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a The ominous looking Shiprock, located on the Navajo lands of northwestern New Mexico. Shiprock would become the focal point for desert climbing in the early-mid 1900s. Shiprock is deeply revered in Navajo mythology—a dark, ghostly, and disturbing rock—and today it is illegal to climb within the Navajo Nation without special permission. Eric Bjornstad collection/AAC Library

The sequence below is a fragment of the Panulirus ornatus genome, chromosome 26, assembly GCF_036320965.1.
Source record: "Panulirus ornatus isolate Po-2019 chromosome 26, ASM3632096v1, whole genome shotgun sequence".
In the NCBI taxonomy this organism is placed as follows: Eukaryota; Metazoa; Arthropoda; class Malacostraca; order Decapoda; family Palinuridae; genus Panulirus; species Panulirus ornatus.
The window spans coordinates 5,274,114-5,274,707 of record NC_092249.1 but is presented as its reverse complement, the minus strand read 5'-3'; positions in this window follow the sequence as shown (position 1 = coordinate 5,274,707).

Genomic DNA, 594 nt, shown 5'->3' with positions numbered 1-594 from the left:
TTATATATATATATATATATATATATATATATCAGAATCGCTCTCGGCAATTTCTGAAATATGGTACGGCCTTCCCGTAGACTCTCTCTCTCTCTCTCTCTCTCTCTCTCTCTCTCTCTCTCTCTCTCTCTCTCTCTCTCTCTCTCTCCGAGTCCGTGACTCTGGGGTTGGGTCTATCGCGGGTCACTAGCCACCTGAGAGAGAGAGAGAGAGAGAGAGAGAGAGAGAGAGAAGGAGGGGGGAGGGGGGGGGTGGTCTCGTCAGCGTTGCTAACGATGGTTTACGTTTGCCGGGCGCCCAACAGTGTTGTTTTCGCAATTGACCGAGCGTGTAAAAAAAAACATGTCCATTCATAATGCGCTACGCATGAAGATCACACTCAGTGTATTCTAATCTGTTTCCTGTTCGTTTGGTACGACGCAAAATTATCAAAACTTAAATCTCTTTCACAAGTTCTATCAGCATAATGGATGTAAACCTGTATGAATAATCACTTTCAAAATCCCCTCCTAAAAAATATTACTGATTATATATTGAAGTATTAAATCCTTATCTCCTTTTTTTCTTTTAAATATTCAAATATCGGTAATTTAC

Before there were climbers in the Southwest, there were explorers. Just traveling through this remote, dry, wilderness was challenging enough. On their travels, they saw amazing sights: vast labyrinths of silent canyons; thundering rivers that arrived from unknown sources and flowed who-knows-where; never-seen-before mountain ranges. The few plucky individuals who began the mountaineering tradition in the Western U.S. started with easy pickings either in the Rockies or the Sierra. Pikes Peak was first ascended in 1820, Mt. Shasta in 1854, Longs Peak in 1868 and Mt. Whitney in 1873. The vast space between the Sierra Nevada and the Rockies was too forbidding, too alien.